Damaged rubber seals in the gearbox are often responsible for a significant proportion of faults and malfunctions in automatic transmissions. Therefore, their protection and maintenance is crucial for long and reliable operation of the automatic transmission. The clutches and brakes mentioned earlier are piston actuated. They have rubber seals (Fig. 6). If the oil is not changed, the additives that protect and soften the rubber seals lose their properties, leading to hardening and cracking of the rubber parts. In such a situation, the electrohydraulic controller is not able to build up sufficient pressure in a sufficiently short timeframe, which causes incorrect engagement of a particular clutch or brake. This results in the gearbox jerking, and with high pressure losses, the emergency operation mode is started. The shaft seals are also exposed to increased wear. Their destruction causes leakage and loss of oil. The oil that stands out in the context of compatibility with seals is Castrol Transmax ATF DEXRON®-VI MERCON® LV Multivehicle which is not only dedicated to applications requiring Dexron VI but also to earlier standards, starting from Dexron II C, D, E ending with Dexron III G and H. Additionally, many types of automatic transmissions have several different oil circuits. In addition to the classic parts with clutch baskets, brakes and planetary gear units, they have integrated differentials that are lubricated with other gear oils. Damage to the double-sided seals (Fig. 5) between the oil chambers leads to the mixing of different types of oils. Too much unsuitable transmission oil in the automatic section causes greatly accelerated wear of the friction linings, resulting in jerks when shifting gears.
Double-sided output shaft seal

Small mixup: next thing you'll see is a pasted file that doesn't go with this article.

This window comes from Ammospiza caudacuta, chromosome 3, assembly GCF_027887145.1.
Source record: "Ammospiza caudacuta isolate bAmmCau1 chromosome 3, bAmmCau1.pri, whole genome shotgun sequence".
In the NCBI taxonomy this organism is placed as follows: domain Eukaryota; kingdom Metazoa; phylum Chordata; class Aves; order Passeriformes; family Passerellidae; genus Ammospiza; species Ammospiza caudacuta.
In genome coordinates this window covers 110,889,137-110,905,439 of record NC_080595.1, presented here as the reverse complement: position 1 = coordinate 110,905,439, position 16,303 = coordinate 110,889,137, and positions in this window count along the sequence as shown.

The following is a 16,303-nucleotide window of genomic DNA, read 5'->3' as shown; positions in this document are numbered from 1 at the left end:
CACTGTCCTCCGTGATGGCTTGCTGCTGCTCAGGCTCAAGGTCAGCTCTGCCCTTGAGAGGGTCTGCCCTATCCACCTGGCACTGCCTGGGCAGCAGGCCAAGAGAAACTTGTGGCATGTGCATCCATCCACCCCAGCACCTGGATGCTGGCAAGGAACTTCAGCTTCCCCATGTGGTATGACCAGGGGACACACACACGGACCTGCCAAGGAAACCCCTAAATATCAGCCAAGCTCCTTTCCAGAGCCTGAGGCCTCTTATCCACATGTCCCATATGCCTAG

Piston with seal
Double-sided output shaft seal
Piston with seal
3. Effect of gear oil change on the service life of an automatic transmission
One more thing to pay attention to: when changing the oil, filings and other impurities are additionally removed, which have a negative impact on the operation of the gearbox. All kinds of solid particles, filings and contaminants in the oil intensify the degradation of mechanisms, faster wear and destruction of transmission elements, among others. gears, bearings, shafts, seals and hydraulic modules. Therefore, this seemingly not very important thing is crucial and ensures trouble-free operation of the gearbox for a long period of time. This is extremely important, especially in continuously variable CVT transmissions, where service practice shows that regular oil change in this type of gearbox increases their service life by at least two times. To choose the right oil, we can use the oil selection tools, such as the "Find the right oil" tool at www.castrol.comIn summary, the key to a long, comfortable and trouble-free operation of an automatic gearbox is regular service and gear oil change. The right decision, however, is always in the hands of the user and owner of the vehicle.